Postdoc Position in environmental and development economics: Pathways to sustainable cooling across Africa

Postdoc Position in environmental and development economics: Pathways to sustainable cooling across Africa

[Post-doc 2 years] Pathways to sustainable cooling across Africa


Duration of the contract 24 months

Start date: Les travaux démarrent au printemps 2023 au plus tôt, à l’automne 2023 au plus tard.

Pay: Le salaire dépend de l’exéprience et s’élève en moyenne à 2000€ net par mois.

Location: CIRED – Nogent-sur-Marne. Stays of several weeks are to be expected in Côte d’Ivoire and/or Kenya for field studies.


Letter of motivation and CV to be sent to Louis-Gaëtan Giraudet before March 12, 2023.


Cooling technologies are increasingly needed to cope with increasing heat stress. Air conditioning (AC) is the fastest-growing cooling technology, in particular in low- and middle-income countries where income is rising rapidly. Yet despite effectively reducing mortality and morbidity associated with heat stress, the use of AC initiates critical feedback loops – mainly through increased CO2 emissions and reduced physical activity – that together create a risk of ‘maladaptation,’ or unsustainable development.
AC expansion is expected to be specifically strong across Africa, where ownership rates are currently below 1% while the drivers of adoption – warming, development and urbanization – are particularly strong. Different routes could be taken, depending on the underlying technology – active vs. passive, highly vs. poorly energy efficient, cheap vs. expensive. How likely are these different pathways, and what are their implications for sustainability? The answer to this question depends on local conditions regarding household demand, appliance retail and electricity generation.


The AFRICOOLING project is an ANR-funded Young Researcher project aimed at assessing African cooling pathways based on field evidence. It thus aims to fill an important research gap, as the implications of energy-intensive adaptation are known to be little studied across Africa. Started in April 2022, the project will involve a team of four researchers once fully operating (the coordinator, one PhD student and two postdocs).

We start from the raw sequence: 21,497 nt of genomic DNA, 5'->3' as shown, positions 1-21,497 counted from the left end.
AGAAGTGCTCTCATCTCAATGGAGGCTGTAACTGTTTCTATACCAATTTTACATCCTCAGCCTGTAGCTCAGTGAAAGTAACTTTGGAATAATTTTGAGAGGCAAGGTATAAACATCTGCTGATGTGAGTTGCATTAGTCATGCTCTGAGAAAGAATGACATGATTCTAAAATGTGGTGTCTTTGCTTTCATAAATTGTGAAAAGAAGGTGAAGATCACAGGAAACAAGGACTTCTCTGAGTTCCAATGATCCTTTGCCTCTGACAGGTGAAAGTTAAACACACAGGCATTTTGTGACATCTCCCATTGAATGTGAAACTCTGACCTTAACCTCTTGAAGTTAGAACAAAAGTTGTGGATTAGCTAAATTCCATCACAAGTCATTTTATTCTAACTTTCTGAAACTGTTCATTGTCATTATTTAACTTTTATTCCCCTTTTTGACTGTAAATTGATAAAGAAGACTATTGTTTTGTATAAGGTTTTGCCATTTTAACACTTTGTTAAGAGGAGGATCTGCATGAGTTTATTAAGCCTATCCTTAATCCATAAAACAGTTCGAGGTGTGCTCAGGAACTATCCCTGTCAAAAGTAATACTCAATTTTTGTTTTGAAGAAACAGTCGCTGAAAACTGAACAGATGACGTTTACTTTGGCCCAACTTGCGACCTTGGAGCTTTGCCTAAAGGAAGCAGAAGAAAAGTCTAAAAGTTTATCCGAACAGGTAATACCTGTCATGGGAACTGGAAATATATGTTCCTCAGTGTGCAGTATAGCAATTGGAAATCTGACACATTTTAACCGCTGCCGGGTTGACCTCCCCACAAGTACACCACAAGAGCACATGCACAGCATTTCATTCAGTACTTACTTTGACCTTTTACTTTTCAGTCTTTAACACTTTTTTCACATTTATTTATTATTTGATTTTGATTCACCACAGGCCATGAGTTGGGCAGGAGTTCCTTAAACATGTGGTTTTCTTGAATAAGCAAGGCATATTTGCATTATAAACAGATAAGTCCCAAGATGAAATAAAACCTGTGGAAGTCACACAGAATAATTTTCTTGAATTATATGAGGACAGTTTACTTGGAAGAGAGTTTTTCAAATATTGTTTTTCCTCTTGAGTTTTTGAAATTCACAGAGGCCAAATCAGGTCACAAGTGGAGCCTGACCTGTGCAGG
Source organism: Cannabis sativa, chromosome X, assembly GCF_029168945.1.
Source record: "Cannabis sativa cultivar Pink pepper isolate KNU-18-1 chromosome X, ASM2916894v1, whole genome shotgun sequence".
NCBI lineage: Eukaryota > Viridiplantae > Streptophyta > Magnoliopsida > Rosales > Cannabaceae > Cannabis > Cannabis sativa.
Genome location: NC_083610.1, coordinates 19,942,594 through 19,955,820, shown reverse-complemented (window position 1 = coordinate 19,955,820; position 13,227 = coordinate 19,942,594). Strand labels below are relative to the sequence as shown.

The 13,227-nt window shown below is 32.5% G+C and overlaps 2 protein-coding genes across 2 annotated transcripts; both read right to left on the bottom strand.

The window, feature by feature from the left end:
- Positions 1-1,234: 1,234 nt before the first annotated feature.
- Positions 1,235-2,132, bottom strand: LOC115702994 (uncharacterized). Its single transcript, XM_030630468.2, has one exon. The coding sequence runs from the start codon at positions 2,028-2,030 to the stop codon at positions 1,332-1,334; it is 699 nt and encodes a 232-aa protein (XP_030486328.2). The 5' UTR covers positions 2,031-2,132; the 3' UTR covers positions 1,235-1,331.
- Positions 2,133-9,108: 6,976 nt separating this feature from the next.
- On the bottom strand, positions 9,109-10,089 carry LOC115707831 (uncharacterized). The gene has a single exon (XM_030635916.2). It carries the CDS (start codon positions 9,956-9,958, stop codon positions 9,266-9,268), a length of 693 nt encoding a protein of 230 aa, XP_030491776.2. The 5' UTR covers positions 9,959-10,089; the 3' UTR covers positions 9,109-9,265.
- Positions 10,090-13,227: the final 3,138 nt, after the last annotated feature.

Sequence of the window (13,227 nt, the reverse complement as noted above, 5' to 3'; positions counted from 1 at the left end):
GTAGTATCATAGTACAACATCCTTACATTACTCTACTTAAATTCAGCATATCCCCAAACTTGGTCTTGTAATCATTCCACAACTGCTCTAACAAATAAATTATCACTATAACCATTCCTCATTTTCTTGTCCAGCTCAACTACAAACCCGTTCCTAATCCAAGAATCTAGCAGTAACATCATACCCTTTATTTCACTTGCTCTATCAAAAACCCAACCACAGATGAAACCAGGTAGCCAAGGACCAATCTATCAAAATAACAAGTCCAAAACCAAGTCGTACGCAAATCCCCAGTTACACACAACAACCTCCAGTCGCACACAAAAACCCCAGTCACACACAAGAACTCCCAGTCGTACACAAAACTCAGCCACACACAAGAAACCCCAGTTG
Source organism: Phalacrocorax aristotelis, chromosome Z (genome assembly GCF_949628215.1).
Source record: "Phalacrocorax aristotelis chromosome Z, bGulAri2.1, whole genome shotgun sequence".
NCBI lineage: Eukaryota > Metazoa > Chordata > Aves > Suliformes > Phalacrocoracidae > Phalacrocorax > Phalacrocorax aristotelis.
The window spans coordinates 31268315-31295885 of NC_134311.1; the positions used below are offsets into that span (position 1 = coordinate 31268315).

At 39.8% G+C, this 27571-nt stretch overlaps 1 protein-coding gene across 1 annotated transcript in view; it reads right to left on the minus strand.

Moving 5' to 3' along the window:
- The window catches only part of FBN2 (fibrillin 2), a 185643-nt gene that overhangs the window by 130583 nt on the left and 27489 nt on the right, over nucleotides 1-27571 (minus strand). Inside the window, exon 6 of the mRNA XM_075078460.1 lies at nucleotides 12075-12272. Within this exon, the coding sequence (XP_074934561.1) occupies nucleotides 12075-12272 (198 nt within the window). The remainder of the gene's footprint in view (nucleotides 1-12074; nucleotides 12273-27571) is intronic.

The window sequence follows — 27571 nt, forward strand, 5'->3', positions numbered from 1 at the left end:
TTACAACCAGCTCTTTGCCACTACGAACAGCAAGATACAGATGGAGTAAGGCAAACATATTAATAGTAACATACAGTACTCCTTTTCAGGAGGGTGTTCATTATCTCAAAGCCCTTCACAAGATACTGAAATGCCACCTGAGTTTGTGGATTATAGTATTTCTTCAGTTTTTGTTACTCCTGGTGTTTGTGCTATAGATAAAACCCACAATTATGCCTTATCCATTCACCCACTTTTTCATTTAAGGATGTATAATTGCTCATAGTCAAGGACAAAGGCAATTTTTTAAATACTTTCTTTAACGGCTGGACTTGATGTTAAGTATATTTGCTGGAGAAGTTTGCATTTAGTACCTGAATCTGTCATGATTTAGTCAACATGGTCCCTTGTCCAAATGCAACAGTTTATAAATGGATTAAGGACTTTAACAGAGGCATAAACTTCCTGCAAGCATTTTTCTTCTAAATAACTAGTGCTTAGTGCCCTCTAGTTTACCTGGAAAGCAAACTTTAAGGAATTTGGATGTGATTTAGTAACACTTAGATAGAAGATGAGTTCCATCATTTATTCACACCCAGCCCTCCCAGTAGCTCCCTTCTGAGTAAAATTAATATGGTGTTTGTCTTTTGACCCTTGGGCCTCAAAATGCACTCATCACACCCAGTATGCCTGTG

The position

The project consists of an integrated demand-supply-policy approach. The demand- side part includes field studies in Mombasa (Kenya) and Abidjan (Côte d’Ivoire). The postdoctoral researcher will be in charge of these field studies, including:

  • Managing surveys designed to elicit the determinants of AC adoption. This will imply developing the survey tools, monitoring fieldwork (including detailed questionnaires administered both in person and remotely and interviews with key informants) and managing data quality. The surveys will be repeated for two or three years.
  • Managing the collection of appliance price data from different outlets, including online platforms, supermarkets, street corner shops and repair stores.
  • Applying econometric tools to the data to estimate both the determinants of AC adoption and its impact on different measures of consumer well-being (disposable income, health condition, etc.).
Skill requirements

Applicants are expected to have extensive training in applied economics, econometrics and data management, in relation to development, health and environmental issues. They are expected to master state-of-the-art empirical approaches to technology adoption and impact estimation (instrumental variables, difference-in-differences estimation, etc.), tools for statistical analysis (R, Stata, etc.) and electronic data collection (ODK, SurveyCTO, etc.).

Applicants are also expected to have demonstrated experience in field studies and project management. Fluency in both English and French is required. Some interest or experience with information technologies (using e-commerce, cellphone or electricity metering data) is a strong plus.

Lastly, the position requires a taste for both leadership and team work. It also involves a strong interest in public policy and an ability to engage with both professionals (from the public and private sector) and survey participants.

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